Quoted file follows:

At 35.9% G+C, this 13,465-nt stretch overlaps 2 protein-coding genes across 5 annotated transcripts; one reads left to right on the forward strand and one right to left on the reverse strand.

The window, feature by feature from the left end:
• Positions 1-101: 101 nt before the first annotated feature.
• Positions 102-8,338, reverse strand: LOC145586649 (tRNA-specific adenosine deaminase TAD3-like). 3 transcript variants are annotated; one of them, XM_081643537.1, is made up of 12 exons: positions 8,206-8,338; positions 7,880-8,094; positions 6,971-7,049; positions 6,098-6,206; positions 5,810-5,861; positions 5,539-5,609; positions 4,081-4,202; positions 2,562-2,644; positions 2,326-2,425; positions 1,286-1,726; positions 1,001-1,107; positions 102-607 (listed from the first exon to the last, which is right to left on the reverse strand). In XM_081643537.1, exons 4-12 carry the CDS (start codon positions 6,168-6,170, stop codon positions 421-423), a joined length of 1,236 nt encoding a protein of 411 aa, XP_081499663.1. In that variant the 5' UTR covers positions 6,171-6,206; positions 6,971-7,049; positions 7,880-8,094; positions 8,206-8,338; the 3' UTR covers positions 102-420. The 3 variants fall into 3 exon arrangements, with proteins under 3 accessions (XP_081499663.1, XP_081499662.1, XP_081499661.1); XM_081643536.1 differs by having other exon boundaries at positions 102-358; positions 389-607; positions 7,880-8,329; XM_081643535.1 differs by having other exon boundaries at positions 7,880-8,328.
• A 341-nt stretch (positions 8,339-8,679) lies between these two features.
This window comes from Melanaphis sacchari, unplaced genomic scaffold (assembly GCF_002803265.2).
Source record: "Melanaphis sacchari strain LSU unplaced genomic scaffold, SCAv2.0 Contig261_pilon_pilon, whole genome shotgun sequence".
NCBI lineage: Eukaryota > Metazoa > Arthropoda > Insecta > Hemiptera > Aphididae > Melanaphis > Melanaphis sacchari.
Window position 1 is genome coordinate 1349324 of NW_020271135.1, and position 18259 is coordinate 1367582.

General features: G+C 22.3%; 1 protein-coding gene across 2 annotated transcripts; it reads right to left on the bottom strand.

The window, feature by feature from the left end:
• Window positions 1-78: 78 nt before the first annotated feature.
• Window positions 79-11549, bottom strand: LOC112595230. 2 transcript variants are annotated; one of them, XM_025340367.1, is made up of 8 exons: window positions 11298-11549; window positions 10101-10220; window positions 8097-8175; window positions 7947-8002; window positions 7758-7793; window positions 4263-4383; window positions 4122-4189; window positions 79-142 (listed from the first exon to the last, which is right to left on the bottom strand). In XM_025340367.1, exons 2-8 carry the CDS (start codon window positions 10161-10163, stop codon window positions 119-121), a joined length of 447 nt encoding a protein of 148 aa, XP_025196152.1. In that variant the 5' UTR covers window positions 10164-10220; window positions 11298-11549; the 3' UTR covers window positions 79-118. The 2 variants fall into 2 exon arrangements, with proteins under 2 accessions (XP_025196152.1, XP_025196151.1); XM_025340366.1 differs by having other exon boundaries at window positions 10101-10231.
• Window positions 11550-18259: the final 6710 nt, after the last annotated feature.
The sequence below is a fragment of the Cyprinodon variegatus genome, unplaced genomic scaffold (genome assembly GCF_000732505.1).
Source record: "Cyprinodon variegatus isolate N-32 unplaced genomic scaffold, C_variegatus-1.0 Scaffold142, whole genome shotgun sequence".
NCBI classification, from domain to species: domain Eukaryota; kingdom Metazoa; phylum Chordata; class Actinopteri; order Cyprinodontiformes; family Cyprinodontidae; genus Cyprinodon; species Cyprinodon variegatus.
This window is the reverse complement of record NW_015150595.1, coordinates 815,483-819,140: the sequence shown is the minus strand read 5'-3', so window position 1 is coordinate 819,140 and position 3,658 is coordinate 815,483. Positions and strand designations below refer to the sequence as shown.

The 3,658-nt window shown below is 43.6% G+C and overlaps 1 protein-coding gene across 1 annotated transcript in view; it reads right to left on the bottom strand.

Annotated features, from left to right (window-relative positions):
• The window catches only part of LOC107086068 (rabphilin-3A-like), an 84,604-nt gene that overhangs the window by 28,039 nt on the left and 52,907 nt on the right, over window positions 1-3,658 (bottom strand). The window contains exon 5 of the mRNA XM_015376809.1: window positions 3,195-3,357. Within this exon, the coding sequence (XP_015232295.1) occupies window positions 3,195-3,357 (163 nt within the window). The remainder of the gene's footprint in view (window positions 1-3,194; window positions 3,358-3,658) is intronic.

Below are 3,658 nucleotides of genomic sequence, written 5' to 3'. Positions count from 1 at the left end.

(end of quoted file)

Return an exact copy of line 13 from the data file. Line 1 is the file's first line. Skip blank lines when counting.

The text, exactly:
• Window positions 79-11549, bottom strand: LOC112595230. 2 transcript variants are annotated; one of them, XM_025340367.1, is made up of 8 exons: window positions 11298-11549; window positions 10101-10220; window positions 8097-8175; window positions 7947-8002; window positions 7758-7793; window positions 4263-4383; window positions 4122-4189; window positions 79-142 (listed from the first exon to the last, which is right to left on the bottom strand). In XM_025340367.1, exons 2-8 carry the CDS (start codon window positions 10161-10163, stop codon window positions 119-121), a joined length of 447 nt encoding a protein of 148 aa, XP_025196152.1. In that variant the 5' UTR covers window positions 10164-10220; window positions 11298-11549; the 3' UTR covers window positions 79-118. The 2 variants fall into 2 exon arrangements, with proteins under 2 accessions (XP_025196152.1, XP_025196151.1); XM_025340366.1 differs by having other exon boundaries at window positions 10101-10231.